I'll make it definative. No.
What are you trying to do? Chances are there is another pattern to pull it
off since enums that are modified at runtime really don't make a whole lot
sealed class MyEnum
private String name;
private static int nextOrdinal= 1;
private int ordinal= nextOrdinal++;
private MyEnum(String name)
public override String ToString()
public int ToOrdinal()
public static MyEnum INVALID= new MyEnum("Invalid"); // ordinal 1
public static MyEnum OPENED= new MyEnum("Opened"); // ordinal 2
public static MyEnum CLOSED=new MyEnum("Closed"); // ordinal 3
/// The main entry point for the application.
static void Main(string args)
// TODO: Add code to start application here
*** Sent via Developersdex http://www.developersdex.com ***
Sure they do.
Picture this: a distributed application, in which the messages sent between
processes include enums. It's possible for machine A running version 1.0 to
communicate with machine B running 2.0. It's also possible that new values
were added to enums in newer version.
So, A receives a message from B containing an enum value it wasn't compiled
with. It would be nice if A could represent it as a value of the enum that
wasn't present at compilation time, and update the enum's internal
structures so that GetNames(), GetValue(), etc. process it correctly. That
way, if the message is "deserialized" (using the term loosely) into an
object, the cases of known and unknown enum value can be treated alike (i.e.
in both cases the object has a field whose type is the enum.)
It's possible (not even hard) to build something similar to an enum that can
do this, but it would be nice if enums had this ability built in. (By the
way, it turns out to be handy to be able to distinguish compile-time from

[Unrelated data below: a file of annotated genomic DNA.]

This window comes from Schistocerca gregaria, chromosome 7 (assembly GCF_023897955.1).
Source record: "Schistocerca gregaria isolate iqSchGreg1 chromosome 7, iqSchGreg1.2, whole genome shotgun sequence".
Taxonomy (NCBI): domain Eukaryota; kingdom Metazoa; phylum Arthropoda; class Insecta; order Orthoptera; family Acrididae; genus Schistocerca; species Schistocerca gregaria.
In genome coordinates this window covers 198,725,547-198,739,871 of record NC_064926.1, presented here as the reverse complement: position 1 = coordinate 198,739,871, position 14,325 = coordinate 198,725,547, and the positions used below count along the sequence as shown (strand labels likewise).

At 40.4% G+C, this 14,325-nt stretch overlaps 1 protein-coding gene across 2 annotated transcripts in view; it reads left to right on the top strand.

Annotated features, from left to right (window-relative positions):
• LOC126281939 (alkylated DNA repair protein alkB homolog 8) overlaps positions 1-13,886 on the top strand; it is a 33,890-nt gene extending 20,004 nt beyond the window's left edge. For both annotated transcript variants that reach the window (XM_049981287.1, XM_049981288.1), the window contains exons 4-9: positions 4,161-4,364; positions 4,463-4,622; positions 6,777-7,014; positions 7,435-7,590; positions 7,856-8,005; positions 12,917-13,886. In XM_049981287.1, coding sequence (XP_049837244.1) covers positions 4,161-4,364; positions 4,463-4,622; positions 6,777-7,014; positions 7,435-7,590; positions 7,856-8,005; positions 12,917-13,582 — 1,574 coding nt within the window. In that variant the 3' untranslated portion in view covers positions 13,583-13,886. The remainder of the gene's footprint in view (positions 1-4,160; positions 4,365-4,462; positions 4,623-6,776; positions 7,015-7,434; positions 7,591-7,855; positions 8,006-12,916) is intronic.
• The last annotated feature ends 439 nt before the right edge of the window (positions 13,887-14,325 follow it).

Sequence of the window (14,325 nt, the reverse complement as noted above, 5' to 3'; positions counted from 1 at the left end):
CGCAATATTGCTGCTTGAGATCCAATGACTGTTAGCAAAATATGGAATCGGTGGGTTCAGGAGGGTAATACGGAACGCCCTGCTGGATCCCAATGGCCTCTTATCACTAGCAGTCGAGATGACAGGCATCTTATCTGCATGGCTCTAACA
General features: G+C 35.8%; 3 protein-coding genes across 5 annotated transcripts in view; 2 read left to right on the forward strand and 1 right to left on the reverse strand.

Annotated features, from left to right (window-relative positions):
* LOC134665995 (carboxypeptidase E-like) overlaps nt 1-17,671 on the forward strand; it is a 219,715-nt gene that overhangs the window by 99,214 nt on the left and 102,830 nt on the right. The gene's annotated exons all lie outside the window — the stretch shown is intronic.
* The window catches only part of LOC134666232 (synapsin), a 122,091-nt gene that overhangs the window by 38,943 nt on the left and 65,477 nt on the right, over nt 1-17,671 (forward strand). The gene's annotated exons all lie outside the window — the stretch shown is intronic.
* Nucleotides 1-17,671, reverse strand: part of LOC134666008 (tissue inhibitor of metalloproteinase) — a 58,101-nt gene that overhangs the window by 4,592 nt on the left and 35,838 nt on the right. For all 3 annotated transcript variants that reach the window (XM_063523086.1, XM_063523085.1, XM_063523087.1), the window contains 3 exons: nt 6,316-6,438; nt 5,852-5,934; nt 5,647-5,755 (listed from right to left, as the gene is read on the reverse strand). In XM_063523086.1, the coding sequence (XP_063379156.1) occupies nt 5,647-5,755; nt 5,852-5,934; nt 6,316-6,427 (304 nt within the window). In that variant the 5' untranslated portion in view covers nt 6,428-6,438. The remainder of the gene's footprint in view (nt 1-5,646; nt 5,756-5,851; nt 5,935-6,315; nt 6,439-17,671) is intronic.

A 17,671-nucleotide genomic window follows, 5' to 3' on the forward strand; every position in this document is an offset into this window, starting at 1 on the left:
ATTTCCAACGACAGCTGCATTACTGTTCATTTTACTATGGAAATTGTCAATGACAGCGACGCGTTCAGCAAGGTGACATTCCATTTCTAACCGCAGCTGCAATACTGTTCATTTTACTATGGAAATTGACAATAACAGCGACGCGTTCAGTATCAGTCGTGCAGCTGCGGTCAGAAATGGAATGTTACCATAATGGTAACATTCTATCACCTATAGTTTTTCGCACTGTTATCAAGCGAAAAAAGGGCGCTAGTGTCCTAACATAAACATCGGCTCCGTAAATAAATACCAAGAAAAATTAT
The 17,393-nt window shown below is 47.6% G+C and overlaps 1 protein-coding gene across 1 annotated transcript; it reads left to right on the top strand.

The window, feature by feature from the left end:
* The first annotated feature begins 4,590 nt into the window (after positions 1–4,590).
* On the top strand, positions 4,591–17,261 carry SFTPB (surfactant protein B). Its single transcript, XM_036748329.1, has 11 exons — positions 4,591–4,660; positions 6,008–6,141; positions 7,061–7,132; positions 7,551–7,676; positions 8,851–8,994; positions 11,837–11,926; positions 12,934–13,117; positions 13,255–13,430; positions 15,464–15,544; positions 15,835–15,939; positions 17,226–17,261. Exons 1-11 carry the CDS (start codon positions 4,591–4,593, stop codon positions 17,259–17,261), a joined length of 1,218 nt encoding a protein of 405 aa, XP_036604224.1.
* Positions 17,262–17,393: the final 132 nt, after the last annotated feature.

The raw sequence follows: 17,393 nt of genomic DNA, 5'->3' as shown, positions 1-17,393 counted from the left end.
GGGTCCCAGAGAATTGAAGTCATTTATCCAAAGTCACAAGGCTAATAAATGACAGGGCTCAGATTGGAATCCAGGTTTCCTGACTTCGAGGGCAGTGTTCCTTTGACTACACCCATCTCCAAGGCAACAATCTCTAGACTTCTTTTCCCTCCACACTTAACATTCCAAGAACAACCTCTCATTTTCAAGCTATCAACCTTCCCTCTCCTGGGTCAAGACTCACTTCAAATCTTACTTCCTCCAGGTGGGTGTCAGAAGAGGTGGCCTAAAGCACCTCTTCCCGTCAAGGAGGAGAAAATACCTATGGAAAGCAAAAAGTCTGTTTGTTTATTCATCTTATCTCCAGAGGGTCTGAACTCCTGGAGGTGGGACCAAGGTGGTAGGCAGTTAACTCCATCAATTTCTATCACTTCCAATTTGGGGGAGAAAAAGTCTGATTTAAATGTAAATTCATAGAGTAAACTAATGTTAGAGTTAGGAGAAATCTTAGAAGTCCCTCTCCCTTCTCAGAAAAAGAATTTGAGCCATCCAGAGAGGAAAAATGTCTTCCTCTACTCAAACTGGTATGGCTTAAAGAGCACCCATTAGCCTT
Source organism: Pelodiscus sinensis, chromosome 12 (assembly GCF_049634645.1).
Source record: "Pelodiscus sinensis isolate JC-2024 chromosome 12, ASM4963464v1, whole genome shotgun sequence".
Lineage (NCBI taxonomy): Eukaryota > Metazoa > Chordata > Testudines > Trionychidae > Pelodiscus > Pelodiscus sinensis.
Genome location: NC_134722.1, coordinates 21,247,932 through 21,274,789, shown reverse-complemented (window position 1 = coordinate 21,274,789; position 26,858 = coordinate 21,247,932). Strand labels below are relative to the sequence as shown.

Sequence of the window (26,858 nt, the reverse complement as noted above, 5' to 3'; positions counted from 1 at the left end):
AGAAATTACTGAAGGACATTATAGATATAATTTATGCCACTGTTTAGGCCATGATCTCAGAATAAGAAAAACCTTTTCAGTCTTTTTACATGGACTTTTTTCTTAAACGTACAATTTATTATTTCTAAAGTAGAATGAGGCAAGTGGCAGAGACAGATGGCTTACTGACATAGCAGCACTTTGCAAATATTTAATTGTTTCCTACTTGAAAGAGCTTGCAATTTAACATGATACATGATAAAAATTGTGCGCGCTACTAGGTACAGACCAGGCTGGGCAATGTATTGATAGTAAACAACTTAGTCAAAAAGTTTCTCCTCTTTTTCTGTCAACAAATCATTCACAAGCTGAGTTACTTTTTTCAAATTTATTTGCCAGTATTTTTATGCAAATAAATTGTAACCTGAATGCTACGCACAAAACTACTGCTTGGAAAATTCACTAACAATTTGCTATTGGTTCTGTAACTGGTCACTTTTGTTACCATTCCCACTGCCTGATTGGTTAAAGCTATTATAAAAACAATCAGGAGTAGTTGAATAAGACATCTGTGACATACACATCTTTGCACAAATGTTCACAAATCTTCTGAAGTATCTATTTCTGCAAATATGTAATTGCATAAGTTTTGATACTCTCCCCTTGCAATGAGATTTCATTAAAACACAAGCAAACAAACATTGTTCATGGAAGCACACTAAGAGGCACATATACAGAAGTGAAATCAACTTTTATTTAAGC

dynamic enum values. For example, if you're building a list for users to
pick values from, you often want to restrict it to compile-time values.)
I never really considered enums more than a language nicety. They have a
modicum of use outside of that, I suppose, but a dictionary works just as
well when working with widely dynamic values.
Even if you take a larger view of enums, I don't think it really makes sense
to add it. As you pointed out, being able to distinguish between compile
time, static enums(what we use every day) and dynamic enums(which as you
pointed out is easy to write) is nessecery, so why try to merge the two and
complicate the whole system to add functionality that would take 10 minutes
of work to write yourself, especially when it offers no language level
advantages(which is why enums pass, they are simple, language level
additions, this would be a runtime addition). Adding a class to handle this
situation would be acceptable, but they just don't make sense in enums.
I'm want to give the user a set of choices that will present themselves as
an enumeration in intellisence. It would be easier to write the code if the
values of the enum could be read from a file. I suppose a macro can be
written to help write the code.
Becasue enums nicely do 90% of what I want, and it would be nicer to reuse
and extend that functionality rather than have to duplicate it. You know,
what OOP is supposed to be good at :-)
Enums, atleast the .NET version, are pretty bad OOP IMHO. No inheritance, no
polymorphism, just flat value with a type.
Intellisense is a compile time thing, built entirely on static code
knowledge. It doesn't make sense to change things at runtime and expect them
to change at compile time as well. Are you trying to generate code files?
Indeed - bring on the Java enumerations! (They have a few wrinkles, but
generally they're incredibly handy.)
I have to agree, I'm starting to like some of the advantages more and more.
Although I don't think traditional inheritance is going to happen within the
.NET framework(changing enums from value types to reference types is a huge
change), allowing method definitions, including a basic set of operations
like IsSet(), Set(), and Unset() for [Flags] enums, would certainly help
alot. Some form of enum composition might not be a bad idea either.
Come again? I don't really know what you are trying to achieve, let alone
waht you mean here.
Can't add to those dynamically either (At least in any supported way. I
haven't tried to hack into the $VALUES array.)
No, you can't add to them - but they stil have fabulous advantages
compared with .NET enums.